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Russian State-Sponsored Operations Begin to Overlap: Kaspersky

Kaspersky Lab security researchers have uncovered new evidence that shows overlaps between the activity of infamous Russian cyber-espionage groups Turla and Sofacy. 

Kaspersky Lab security researchers have uncovered new evidence that shows overlaps between the activity of infamous Russian cyber-espionage groups Turla and Sofacy. 

Earlier this year, Kurt Baumgartner, principal security researcher, Kaspersky Lab, revealed that activity associated with the Sofacy group, which is also known as APT28, Fancy Bear, Pawn Storm, Sednit and Strontium, appeared to overlap with that of other state-sponsored operations. 

The researcher said at the time that Sofacy’s Zebrocy malware had been discovered on machines also infected with Mosquito, a backdoor previously associated with Turla. The shared victims included organizations in Europe and Asia.

Amid an evolution in the tactics, techniques and procedures (TTPs) employed by the Turla group, also tracked as Snake, Venomous Bear, Waterbug, and Uroboros, Kaspersky Lab has observed further connections with Sofacy, as well as more evidence linking Turla to WhiteBear.

Specifically, the security researchers discovered that Turla’s KopiLuwak malware is employing a delivery mechanism that uses code nearly identical to that previously seen in the Zebrocy operation. 

As part of the attack, Turla employed a new spear-phishing delivery vector, relying on Windows shortcut (.LNK) files for malware delivery. The LNK file, Kaspersky discovered, contained PowerShell code almost identical to that used in Zebrocy activity a month earlier.  

The investigation also uncovered target overlaps between the two threat actors, focused on sensitive political targets, including government research and security entities, diplomatic missions and military affairs, mainly in central Asia. 

The KopiLuwak malware isn’t new, being first associated with the Turla hackers nearly two years ago. In mid-2018, however, the threat actor started using an evolved variant of the malware, targeting entities in Syria and Afghanistan.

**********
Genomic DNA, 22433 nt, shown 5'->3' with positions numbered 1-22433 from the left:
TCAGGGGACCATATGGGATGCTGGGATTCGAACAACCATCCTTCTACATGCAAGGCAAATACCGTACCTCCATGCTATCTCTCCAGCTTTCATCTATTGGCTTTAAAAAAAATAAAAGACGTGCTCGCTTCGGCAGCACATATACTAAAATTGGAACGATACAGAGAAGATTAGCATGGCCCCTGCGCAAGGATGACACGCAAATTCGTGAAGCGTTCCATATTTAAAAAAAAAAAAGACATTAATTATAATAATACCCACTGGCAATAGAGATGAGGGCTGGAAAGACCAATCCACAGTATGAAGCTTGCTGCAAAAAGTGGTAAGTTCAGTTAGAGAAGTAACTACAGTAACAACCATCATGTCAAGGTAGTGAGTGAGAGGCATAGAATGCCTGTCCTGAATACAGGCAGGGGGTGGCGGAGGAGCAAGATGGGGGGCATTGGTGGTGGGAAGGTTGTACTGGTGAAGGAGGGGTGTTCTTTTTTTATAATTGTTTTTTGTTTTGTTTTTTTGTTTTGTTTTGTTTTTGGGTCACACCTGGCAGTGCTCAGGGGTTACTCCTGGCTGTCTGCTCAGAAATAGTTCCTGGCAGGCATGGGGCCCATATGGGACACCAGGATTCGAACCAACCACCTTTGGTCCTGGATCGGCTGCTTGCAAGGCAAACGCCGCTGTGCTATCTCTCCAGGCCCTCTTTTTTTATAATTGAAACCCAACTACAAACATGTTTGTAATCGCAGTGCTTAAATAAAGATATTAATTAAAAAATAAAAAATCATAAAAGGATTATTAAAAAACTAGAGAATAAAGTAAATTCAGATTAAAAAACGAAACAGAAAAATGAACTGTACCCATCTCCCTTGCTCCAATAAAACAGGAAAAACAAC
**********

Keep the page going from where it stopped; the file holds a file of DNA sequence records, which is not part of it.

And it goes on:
KopiLuwak emerged in 2016 as an evolution from IcedCoffee, Turla’s first foray into full-fledged JavaScript backdoors. Focusing on European governments but more selectively deployed, KopiLuwak performs comprehensive system and network reconnaissance, can run arbitrary system commands and uninstalls itself and leaves little evidence for investigators to work with.

In a newly published report, Kaspersky details the discovery and also provides information on the evolution of the KopiLuwak JavaScript backdoor, along with details on the changes observed in the group’s Carbon framework and in the Meterpreter and Mosquito malware delivery techniques.

Turla is expected to continue to update and use the Carbon framework code into 2019 within Central Asia and related remote locations. The group is also expected to use open-source based or inspired fileless components and memory loaders from the Mosquito malware, Kaspersky says. 

“It’s very interesting to see ongoing targeting overlap, or the lack of overlap, with other APT activity. Noting that Turla was absent from the milestone DNC hack event where Sofacy and CozyDuke were both present, but Turla was quietly active around the globe on other projects, provides some insight as to ongoing motivations and ambitions of this group,” Kaspersky notes. 

Related: Russian Cyberspies Use UEFI Rootkit in Attacks

Related: Turla Backdoor Controlled via Email Attachments

Written By

Ionut Arghire is an international correspondent for SecurityWeek.

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